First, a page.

As students at Will Rice College returned from winter break, many found themselves charged with substantial fines and stuck with room doors that swing shut behind them. At other colleges, Housing and Dining checked for carded doors and disseminated warnings, according to students.

Students living in Will Rice’s old dorm have traditionally disabled automatic door closing mechanisms despite language in the housing contract prohibiting tampering or disconnecting door closers, according to Will Rice senior Helen Wei.

The housing contract states the corresponding fee is $200, which is “assessed either directly to the individual responsible or if there is doubt in culpability, [...] assessed to the college.” Housing and Dining divided fines amongst the students living in each room, leaving students in single rooms with the full fee, and students in doubles or triples with lessened costs. H&D representatives could not be reached for comment by the time of publication.

Wei said one of the primary reasons why she changed the mechanism is because she is in a single room for the first time.

“For me, a big draw of Old Dorm is the hall culture, and being able to keep our doors open so friends could walk through helped me adjust to not having my friends as roommates,” Wei said. “But it’s really unfortunate for me, then, that the fine is $200 per room rather than $200 per person, making me pay much more than someone in a double or triple.”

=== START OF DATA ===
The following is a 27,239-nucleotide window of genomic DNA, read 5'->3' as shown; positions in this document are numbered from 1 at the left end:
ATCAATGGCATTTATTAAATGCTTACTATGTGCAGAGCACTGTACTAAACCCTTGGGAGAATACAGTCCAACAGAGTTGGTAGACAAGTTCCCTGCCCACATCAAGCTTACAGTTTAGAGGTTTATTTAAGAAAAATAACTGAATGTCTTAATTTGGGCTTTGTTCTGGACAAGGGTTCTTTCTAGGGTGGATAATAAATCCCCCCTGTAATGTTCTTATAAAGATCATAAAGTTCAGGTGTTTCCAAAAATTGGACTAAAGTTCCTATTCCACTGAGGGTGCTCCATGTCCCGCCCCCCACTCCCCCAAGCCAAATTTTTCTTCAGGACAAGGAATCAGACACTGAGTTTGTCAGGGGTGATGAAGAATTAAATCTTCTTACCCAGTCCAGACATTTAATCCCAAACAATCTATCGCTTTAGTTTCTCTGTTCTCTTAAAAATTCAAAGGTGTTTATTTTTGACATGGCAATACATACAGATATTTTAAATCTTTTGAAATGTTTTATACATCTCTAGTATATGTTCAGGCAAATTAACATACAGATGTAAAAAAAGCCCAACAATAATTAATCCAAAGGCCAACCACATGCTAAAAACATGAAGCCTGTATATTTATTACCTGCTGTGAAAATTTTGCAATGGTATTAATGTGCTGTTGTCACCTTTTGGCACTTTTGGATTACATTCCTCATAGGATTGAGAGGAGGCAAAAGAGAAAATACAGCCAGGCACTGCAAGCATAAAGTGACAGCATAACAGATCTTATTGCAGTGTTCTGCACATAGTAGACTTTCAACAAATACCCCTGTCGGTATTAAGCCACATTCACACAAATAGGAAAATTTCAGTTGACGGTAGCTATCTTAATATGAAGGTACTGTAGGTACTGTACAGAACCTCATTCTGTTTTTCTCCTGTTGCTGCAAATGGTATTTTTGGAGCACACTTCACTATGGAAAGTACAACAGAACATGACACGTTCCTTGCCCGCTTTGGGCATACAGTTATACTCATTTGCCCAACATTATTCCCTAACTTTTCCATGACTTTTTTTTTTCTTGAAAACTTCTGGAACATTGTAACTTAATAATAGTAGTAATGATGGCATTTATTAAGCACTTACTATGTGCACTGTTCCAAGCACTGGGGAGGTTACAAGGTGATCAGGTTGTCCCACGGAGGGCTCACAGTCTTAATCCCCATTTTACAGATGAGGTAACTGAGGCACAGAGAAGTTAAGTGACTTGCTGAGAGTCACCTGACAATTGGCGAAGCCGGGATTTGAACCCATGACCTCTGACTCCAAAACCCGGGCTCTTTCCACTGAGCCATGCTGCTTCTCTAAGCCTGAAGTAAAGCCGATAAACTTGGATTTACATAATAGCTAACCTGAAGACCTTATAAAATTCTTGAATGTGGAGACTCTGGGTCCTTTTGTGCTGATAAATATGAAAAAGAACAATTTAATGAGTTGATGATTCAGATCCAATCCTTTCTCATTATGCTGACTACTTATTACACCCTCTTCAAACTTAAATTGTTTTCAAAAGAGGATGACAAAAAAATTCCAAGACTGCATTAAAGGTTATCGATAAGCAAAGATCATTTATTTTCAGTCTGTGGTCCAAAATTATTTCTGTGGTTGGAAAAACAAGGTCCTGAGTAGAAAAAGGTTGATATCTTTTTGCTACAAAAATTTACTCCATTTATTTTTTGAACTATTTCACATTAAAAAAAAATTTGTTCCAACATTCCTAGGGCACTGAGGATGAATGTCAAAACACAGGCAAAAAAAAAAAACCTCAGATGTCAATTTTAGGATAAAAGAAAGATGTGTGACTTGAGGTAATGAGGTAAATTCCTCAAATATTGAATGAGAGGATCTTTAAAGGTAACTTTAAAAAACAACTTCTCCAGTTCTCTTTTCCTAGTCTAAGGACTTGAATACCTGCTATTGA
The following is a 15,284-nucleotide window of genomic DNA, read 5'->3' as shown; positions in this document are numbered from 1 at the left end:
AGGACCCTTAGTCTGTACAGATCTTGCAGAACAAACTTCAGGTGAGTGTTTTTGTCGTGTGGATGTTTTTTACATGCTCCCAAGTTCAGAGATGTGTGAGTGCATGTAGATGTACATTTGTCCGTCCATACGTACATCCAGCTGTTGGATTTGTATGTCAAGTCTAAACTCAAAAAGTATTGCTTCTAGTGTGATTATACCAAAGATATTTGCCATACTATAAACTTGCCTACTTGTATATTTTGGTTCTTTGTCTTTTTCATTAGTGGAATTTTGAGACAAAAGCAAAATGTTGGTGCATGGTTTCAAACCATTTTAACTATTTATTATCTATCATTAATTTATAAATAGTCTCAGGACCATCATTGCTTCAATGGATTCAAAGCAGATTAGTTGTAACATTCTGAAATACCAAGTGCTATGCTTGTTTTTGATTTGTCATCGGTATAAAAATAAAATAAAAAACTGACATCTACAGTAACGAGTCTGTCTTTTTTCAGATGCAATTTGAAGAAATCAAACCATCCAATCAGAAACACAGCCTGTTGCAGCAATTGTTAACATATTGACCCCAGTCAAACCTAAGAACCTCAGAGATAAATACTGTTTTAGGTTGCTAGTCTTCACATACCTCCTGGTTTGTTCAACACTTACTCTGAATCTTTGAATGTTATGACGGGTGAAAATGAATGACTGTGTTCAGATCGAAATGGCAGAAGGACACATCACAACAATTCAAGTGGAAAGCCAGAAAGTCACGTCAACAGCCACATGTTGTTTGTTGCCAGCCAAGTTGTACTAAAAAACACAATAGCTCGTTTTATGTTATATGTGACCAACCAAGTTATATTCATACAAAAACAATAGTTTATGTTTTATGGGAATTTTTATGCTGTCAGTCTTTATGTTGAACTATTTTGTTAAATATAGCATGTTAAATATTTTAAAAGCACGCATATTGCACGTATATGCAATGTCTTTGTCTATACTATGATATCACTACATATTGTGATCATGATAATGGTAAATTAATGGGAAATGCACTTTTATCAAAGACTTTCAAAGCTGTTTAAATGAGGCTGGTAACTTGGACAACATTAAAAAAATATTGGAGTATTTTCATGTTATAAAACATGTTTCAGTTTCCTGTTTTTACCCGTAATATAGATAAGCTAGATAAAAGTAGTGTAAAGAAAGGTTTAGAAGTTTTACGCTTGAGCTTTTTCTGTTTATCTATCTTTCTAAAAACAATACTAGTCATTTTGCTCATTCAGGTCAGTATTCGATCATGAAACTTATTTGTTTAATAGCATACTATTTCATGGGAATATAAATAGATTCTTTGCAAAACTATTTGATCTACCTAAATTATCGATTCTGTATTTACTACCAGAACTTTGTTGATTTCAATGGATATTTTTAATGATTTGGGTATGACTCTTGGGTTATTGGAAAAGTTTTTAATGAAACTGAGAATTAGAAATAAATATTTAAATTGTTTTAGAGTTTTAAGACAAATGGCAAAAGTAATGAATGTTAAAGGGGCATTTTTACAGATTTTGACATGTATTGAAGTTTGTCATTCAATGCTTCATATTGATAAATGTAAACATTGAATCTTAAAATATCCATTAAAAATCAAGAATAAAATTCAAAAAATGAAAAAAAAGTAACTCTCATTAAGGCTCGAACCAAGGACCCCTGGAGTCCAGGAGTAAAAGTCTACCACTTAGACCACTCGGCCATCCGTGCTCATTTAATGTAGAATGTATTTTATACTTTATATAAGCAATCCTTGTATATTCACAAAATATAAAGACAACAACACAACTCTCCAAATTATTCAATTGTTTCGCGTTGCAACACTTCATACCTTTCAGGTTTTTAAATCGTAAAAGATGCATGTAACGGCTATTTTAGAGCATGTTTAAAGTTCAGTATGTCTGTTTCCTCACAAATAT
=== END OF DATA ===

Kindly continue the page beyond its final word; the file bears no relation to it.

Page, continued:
According to Will Rice senior Juan Saldaña, some doors were fixed without a fine and others were not fixed but fined. (Saldaña is editor-in-chief of the Thresher.)

“Unscrewing a single bolt doesn’t really hurt anyone but the $200 could be really detrimental to some,” Saldaña said. “Many of the door closures have a sticker that says tampering with it will result in a 25 dollar fine plus parts and labor. Considering we’re all down $200, I promise you the single screw or the 30 seconds it takes to put back in does not cost $175.”

Wei said that this is the first instance she knows of where students were fined for this offense, despite the history of door disabling.

“The explanation that they provided to us was that this year, a lot more people were changing the door mechanisms, which would pose a safety concern or fire hazard,” Wei said. “I don’t know the exact numbers and I won’t pretend to know, but based on my three years of living in Old Dorm I haven’t seen that drastic of a change.”

According to an email from magisters Bridget Gorman and Michael Reed, H&D requested a meeting with them after they performed the checks during the break and were adamant about distributing fines.

Students who were discovered to have disabled their door closers were required to attend a meeting with the adult team, college government members and RUPD representatives.

“While we were told it wasn’t going to be a lecture, it definitely felt like one,” Wei said. “But I appreciated Captain [Clemente] Rodriguez’s attempt to try and understand our side. I know that the magisters meant the meeting to be different, and I definitely appreciated how understanding Mike and Bridget were, and how they listened to our concerns and said they’d help advocate for us concerning the fines.”

Students were warned at least twice previously, in an email from college coordinator Casey Okabayashi on Aug. 24, 2017 and by chief justice Alan Wang on Sept. 12, 2017, that H&D had noticed the door disarmings and emphasized that it was a fineable offense.